Jan 7, 2016

RAMBUTAN, Pearl of the Orient

The Birth of Planet Rambutan
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There are many strange looking tropical fruits available in Hawaii, but rambutan has to be one of the strangest, enough to inspire me to create the image above. I get carried away sometimes.
rambutan.com

Rambutan is a small red walnut sized fruit, covered with pliable spines. Inside of the leathery, spiny outer skin is an oval shaped, translucent, whitish-pink fruit, with a sweet, mildly acidic flavor very reminiscent of grapes. Inside of the fleshy fruit is a large seed.

The rambutan is part of the Sapindaceae family and is native to Malaysia and Indonesia, however Thailand is now the largest producer in the world. In 1997 Hawaii's top 3 tropical fruits included rambutan.

The name 'rambutan' is derived from the Malay-Indonesian languages word "rambut" or "hair". The fruit is related to a lychee, and grows on a tree that reaches 10-20 feet in height. 

When buying rambutan, look for red shells which often have greenish tips even when they are fully ripe. If the fruit looks dry or with dark splotches, it is old and past its prime. Rambutans don't stay at their peak condition for very long even when refrigerated. They should be consumed righ away. This is because, once picked, rambutans do not ripen any further; they just rot. Once opened, the rambutan should not be excessively juicy. The taste of the flesh should be sweet with no hint of fermented sourness, which is an indication that the fruit is old.

The rambutan is called a super fruit because it has many nutritional benefits containing an excellent source of vitamins and minerals like Vitamin C, Potassium, Vitamin A, Zinc, Manganese, Magnesium, Calcium, Iron, Protein, Fiber, and Phosphorus. It's a great addition to a healthy diet. Read more about the health benefits here.
Rambutan Pearl of the Orient
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Rambutans are best eaten fresh out of hand. You can also slice up the flesh and turn it into ice creams, sorbets, or gelatos

You should be able to find rambutan in Asian markets in most areas of the U.S.. Their season seems to vary, depending on where they're grown, however, rambutan trees usually bear fruit twice annually, once in the late fall and early winter. It's January here in Hawaii and I was able to get them at the Moloka'i Saturday Farmer's Market. If you want to try and grow your own rambutan tree from seed, check out this interesting site.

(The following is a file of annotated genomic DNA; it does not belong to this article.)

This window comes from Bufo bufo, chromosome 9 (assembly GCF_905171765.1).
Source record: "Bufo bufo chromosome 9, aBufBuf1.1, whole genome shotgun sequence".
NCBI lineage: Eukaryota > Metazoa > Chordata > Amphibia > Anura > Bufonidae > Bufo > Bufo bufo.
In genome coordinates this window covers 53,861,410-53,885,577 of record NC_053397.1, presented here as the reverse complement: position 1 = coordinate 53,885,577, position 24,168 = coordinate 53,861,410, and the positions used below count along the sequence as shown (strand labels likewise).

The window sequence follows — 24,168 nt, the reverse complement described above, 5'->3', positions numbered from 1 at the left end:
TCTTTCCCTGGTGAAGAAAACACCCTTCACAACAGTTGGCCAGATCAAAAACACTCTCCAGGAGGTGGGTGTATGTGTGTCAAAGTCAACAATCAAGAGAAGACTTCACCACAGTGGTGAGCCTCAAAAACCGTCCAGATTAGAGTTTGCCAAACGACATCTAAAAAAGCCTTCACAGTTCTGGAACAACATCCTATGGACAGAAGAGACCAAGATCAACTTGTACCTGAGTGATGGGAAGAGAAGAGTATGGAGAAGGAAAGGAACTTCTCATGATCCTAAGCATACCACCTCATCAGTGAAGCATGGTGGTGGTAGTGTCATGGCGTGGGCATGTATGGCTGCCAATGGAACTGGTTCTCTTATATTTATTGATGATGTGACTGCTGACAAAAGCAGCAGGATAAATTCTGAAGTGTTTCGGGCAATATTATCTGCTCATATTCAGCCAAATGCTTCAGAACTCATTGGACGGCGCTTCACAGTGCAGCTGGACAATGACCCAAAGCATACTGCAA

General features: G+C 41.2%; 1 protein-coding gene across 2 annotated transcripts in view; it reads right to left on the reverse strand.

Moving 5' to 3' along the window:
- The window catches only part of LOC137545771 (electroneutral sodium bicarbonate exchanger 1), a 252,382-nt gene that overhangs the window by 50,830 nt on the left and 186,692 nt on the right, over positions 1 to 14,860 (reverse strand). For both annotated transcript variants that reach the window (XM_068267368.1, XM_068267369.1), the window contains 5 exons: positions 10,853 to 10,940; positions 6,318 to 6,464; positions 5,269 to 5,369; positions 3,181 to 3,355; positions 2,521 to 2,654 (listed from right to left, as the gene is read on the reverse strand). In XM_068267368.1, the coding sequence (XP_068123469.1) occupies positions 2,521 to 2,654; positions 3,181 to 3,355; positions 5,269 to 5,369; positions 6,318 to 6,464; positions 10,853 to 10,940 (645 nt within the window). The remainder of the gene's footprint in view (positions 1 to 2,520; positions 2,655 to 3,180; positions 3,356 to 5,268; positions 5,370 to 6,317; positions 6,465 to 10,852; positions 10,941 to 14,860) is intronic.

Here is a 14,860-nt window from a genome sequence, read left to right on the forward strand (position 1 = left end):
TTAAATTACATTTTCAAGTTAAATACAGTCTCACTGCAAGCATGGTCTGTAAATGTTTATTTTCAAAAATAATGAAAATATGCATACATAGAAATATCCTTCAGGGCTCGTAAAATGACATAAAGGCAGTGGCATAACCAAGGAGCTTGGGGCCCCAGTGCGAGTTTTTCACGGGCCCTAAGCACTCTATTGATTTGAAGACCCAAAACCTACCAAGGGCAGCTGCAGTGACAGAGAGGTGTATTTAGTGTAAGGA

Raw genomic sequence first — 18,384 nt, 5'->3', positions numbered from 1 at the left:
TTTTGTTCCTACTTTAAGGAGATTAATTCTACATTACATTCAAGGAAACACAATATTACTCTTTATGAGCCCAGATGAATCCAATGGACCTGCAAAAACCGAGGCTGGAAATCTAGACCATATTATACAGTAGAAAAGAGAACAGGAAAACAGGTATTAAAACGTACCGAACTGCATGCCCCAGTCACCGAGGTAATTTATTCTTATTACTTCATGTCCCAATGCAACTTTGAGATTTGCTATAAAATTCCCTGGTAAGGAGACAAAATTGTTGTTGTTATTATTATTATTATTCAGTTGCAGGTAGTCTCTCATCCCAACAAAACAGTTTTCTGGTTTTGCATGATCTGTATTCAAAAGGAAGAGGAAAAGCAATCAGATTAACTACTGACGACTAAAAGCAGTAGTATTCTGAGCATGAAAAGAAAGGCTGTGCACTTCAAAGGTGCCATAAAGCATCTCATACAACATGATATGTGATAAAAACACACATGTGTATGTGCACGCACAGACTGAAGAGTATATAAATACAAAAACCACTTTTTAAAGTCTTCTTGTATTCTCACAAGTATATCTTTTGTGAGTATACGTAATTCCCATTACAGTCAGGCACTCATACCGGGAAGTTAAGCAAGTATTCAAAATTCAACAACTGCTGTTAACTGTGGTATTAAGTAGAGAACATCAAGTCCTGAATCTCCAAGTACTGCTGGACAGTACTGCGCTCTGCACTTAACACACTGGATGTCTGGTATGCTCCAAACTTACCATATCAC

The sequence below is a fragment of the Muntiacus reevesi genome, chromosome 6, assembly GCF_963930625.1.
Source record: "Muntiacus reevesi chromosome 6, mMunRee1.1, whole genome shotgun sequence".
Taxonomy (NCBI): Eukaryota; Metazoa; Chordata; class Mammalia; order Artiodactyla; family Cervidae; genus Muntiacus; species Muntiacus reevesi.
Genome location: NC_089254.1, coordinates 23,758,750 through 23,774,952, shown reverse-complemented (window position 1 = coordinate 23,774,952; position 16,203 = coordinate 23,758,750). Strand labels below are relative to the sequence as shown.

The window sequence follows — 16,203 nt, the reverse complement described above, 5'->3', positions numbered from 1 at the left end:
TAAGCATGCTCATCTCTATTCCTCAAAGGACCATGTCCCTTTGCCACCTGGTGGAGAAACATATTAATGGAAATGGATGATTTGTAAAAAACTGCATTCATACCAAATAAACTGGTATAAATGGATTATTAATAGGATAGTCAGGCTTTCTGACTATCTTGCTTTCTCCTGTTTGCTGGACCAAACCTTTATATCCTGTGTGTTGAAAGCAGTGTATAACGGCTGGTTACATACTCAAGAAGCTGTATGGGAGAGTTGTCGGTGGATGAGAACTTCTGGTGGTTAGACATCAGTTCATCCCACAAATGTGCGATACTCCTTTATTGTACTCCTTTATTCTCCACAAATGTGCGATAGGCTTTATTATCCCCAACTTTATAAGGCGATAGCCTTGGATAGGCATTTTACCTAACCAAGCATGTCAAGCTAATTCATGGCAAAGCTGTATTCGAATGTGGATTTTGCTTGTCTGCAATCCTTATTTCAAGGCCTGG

Cocktail Recipe:

Rambutini
This is a must-try martini recipe, no matter what planet you're from.

Ingredients for the rim of two frozen martini glasses:
1 cut lime wedge
4 tablespoons sugar
1 or 2 crystalize ginger pieces, finely minced
1 tablespoon of lime zest

Ingredients:
1/4 cup sugar
1/4 cup water
8 fresh rambutans
4 to 5-ounces frozen vodka (I'm a big fan of Tito's vodka from Moloka'i Wines & Spirits)
2 teaspoons lime juice
1/2 teaspoon real vanilla extract
1 cup ice

Procedure:
Take a lime wedge and run it along the edge of the two martini glasses, to moisten it. Combine the sugar, ginger and lime zest, and put the mixture on a small plate. Dip the rim of each glass into the sugar, ginger and lime mixture, so the rim of each glass is coated. Put the glasses back into the freezer.

Make a simple syrup out of the sugar and water by heating them in the microwave for 30 second or so until the sugar has dissolved, then cool in the freezer. Meanwhile, peel and pit the rambutans with a small knife, discarding the peel and pit. Cut one of the peeled rambutans into quarters and put aside for garnish. Put the rest of the ingredients into a blender, and blend for about half a minute. Strain the rambutini cocktail into the two frozen martini glasses, adding two quarters of the reserved rambutan flesh to the center of each cocktail. That's it! Makes 2 Rambutinis.

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